Guest blogger: Millennial Laura Peñalver, Currently interning at BrandMirror

Are we narcissistic, self-centered brats who yearn for approval and crumble at the possibility of failure, or are we passionate, socially conscious, and equipped with a deep entrepreneurial spirit? Articles concerning Millennials (those born between 1981 and 1996, according to Pew Research) always seem to lean towards the two extremes, asking whether or not my generation is “doomed.” While I find that standpoint to be a little drastic, I am also only one of 77 million in the Millennial generation, and these stereotypes exist for a reason.

My generation certainly has its flaws, and in this blog and the following blog post I will hash out which of these stereotypes about Millennials are true, false, or somewhere in between. Then BrandMirror will have a follow on third blog about how to succeed as a millennial and how companies that hires them can solve for these stereotypes.

1. Self-centered | 2. Entitled | 3. Lazy | 4. Disrespectful | 5. Desire Work-Life Integration | 6. Tech Savvy | 7. Entrepreneurial | 8. Lack loyalty | 9. Dress Too Informally | 10. Expect Promotion Too Soon

A Millennial may exhibit one, all, or none of these characteristics, but regardless of how we feel we are coming across, or what I argue, as soon as we enter the workplace our actions will either qualify or discredit the negative Millennial reputation. BrandMirror’s last blog post in the series will be about ways to improve the relationship between companies and incoming Millennials, and which companies are doing it right.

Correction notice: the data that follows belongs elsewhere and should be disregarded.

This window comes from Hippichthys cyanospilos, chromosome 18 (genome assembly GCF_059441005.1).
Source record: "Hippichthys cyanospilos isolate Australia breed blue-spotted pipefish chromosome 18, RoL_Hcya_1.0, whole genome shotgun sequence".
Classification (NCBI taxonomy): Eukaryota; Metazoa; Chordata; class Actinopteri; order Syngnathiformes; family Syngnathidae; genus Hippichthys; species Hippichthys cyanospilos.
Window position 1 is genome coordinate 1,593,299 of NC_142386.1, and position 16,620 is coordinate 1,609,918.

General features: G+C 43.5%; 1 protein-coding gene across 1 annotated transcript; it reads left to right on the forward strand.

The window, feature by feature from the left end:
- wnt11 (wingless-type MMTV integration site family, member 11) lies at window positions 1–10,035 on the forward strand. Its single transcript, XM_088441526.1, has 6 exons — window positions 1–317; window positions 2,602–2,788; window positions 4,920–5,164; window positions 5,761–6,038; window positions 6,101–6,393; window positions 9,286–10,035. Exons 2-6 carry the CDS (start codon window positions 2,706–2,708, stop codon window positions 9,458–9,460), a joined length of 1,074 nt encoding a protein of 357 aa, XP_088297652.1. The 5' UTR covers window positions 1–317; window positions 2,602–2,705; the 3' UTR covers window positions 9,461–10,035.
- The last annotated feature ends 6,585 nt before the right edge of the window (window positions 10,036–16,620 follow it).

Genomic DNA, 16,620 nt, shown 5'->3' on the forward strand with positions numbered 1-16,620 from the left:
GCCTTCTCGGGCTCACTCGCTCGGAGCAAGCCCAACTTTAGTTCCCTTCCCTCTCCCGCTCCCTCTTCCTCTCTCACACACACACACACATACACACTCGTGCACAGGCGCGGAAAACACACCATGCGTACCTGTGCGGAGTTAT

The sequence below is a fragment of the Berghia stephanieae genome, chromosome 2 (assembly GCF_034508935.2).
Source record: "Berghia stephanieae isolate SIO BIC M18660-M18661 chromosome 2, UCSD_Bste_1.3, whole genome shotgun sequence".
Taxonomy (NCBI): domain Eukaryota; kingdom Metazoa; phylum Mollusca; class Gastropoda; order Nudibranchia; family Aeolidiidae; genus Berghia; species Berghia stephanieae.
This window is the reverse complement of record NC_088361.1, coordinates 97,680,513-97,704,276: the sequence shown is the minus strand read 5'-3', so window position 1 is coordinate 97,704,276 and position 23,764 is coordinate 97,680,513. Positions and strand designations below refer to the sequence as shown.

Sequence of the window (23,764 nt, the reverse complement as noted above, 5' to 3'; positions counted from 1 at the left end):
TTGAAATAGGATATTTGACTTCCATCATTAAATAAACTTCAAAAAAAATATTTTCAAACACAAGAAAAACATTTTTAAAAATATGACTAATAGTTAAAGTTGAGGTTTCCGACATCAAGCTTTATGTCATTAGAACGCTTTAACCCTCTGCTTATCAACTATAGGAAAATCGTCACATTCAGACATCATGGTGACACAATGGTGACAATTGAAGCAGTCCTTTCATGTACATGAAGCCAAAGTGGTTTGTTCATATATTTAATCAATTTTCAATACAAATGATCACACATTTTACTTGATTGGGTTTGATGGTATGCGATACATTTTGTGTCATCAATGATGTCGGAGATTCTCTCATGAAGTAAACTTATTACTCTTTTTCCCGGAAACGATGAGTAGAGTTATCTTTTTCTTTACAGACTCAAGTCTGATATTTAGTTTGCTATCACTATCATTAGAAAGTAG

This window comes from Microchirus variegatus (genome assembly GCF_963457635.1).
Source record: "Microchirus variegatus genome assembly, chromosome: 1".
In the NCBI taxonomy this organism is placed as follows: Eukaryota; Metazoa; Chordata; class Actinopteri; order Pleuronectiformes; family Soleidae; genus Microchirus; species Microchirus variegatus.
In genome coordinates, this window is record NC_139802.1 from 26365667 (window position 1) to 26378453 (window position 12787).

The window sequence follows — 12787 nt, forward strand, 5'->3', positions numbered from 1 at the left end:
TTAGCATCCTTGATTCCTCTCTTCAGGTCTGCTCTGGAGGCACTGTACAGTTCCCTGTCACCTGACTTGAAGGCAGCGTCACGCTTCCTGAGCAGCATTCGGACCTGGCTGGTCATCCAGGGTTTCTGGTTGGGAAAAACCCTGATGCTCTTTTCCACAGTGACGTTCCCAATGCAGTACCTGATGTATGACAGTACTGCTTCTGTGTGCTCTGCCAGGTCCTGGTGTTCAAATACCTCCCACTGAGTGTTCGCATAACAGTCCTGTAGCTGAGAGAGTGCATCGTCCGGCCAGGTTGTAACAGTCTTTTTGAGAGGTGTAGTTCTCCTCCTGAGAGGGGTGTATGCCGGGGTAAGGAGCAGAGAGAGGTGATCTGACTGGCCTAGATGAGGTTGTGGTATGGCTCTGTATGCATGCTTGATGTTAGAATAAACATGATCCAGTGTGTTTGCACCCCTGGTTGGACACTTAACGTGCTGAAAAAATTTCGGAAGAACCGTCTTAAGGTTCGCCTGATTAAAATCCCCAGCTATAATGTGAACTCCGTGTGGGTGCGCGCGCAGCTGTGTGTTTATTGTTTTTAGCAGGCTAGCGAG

1. Millennials are self-centered   ? Somewhere in Between

Millennials have the unlikely combination of being both narcissistic and socially conscious. To first address the issues of selfies and social media that lead to self-centeredness, it is only fair to understand why Millennials take selfies in the first place. In an article for Time magazine, Dr. Pamela Rutledge, director of the Media Psychology Research Center, explains that it is developmentally natural for teens to take selfies as a way to establish a sense of self and participate in the digital world. Posting the pictures is just a way to be involved and be a part of the online community. Idealistically, it is harmless, but it is important to note a reality of social media sites, which is that while they are incredibly useful in connecting people through events, they are also extremely addictive.

A study at the Freie Institute in Berlin measured volunteers’ brain activity while they received varying amounts of positive feedback about themselves, and found that a part of the brain called the Nucleus Accumbens became more active when receiving self-relevant feedback. According to the study, “the processing of gains in reputation in the left nucleus accumbens predicts the intensity of Facebook use across individuals,” essentially saying that the more positive feedback (such as likes) an individual received, the longer and more active they would be on Facebook. The process becomes obsessive and leads to an incredibly self-absorbed mentality as the Facebook users incorrectly measure their self-worth by the number of “likes” their picture gets.